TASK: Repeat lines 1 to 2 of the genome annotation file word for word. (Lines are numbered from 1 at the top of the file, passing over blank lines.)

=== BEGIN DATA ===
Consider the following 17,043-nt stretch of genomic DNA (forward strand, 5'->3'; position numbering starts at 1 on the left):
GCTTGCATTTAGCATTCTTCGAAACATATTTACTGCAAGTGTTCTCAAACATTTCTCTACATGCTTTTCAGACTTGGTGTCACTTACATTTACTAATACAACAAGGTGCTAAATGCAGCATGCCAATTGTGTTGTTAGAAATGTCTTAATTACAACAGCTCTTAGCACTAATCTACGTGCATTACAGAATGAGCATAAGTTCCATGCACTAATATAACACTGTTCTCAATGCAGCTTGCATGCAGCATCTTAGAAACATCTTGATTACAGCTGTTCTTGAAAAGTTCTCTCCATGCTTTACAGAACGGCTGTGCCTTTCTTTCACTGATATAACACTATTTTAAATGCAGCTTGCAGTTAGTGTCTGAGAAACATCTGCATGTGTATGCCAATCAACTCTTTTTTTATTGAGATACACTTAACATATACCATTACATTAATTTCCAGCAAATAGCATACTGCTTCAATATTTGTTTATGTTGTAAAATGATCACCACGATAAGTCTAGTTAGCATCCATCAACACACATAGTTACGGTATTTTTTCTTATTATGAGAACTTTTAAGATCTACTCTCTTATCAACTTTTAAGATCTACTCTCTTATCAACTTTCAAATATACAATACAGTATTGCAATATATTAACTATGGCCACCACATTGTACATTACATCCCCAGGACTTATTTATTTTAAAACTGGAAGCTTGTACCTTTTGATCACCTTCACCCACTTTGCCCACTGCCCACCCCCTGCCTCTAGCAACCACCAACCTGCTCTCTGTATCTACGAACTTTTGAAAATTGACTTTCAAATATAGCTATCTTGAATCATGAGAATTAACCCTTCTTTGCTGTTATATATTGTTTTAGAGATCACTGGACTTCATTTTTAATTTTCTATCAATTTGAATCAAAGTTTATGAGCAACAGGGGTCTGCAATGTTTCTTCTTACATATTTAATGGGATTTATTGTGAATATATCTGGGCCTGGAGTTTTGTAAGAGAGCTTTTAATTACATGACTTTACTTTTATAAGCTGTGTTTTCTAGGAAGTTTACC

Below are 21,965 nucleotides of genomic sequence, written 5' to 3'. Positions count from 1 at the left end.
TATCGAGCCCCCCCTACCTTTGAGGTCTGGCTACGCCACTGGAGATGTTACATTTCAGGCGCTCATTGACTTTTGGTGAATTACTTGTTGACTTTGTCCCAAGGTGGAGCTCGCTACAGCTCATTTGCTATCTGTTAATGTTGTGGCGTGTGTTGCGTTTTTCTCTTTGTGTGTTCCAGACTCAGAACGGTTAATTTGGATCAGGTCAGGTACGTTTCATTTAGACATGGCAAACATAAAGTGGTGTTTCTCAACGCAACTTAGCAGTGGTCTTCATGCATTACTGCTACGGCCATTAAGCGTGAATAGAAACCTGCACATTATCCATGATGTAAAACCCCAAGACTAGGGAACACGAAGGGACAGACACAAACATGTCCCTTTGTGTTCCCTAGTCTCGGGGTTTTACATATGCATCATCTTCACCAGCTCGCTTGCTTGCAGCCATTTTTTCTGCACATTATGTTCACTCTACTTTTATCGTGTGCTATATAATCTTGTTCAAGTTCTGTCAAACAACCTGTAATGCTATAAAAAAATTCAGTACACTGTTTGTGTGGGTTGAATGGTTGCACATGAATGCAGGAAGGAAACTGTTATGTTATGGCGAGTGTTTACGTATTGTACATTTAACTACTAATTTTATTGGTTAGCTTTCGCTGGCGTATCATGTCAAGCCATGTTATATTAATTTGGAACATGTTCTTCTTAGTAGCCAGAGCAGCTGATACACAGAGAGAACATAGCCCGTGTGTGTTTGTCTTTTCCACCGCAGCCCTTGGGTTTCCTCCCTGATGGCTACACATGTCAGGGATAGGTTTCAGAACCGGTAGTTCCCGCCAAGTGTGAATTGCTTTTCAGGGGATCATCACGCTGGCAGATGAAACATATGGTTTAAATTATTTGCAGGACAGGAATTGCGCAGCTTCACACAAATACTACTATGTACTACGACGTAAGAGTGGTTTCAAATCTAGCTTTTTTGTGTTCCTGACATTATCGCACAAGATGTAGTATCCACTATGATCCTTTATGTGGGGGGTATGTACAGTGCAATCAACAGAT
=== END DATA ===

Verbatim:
Consider the following 17,043-nt stretch of genomic DNA (forward strand, 5'->3'; position numbering starts at 1 on the left):
GCTTGCATTTAGCATTCTTCGAAACATATTTACTGCAAGTGTTCTCAAACATTTCTCTACATGCTTTTCAGACTTGGTGTCACTTACATTTACTAATACAACAAGGTGCTAAATGCAGCATGCCAATTGTGTTGTTAGAAATGTCTTAATTACAACAGCTCTTAGCACTAATCTACGTGCATTACAGAATGAGCATAAGTTCCATGCACTAATATAACACTGTTCTCAATGCAGCTTGCATGCAGCATCTTAGAAACATCTTGATTACAGCTGTTCTTGAAAAGTTCTCTCCATGCTTTACAGAACGGCTGTGCCTTTCTTTCACTGATATAACACTATTTTAAATGCAGCTTGCAGTTAGTGTCTGAGAAACATCTGCATGTGTATGCCAATCAACTCTTTTTTTATTGAGATACACTTAACATATACCATTACATTAATTTCCAGCAAATAGCATACTGCTTCAATATTTGTTTATGTTGTAAAATGATCACCACGATAAGTCTAGTTAGCATCCATCAACACACATAGTTACGGTATTTTTTCTTATTATGAGAACTTTTAAGATCTACTCTCTTATCAACTTTTAAGATCTACTCTCTTATCAACTTTCAAATATACAATACAGTATTGCAATATATTAACTATGGCCACCACATTGTACATTACATCCCCAGGACTTATTTATTTTAAAACTGGAAGCTTGTACCTTTTGATCACCTTCACCCACTTTGCCCACTGCCCACCCCCTGCCTCTAGCAACCACCAACCTGCTCTCTGTATCTACGAACTTTTGAAAATTGACTTTCAAATATAGCTATCTTGAATCATGAGAATTAACCCTTCTTTGCTGTTATATATTGTTTTAGAGATCACTGGACTTCATTTTTAATTTTCTATCAATTTGAATCAAAGTTTATGAGCAACAGGGGTCTGCAATGTTTCTTCTTACATATTTAATGGGATTTATTGTGAATATATCTGGGCCTGGAGTTTTGTAAGAGAGCTTTTAATTACATGACTTTACTTTTATAAGCTGTGTTTTCTAGGAAGTTTACC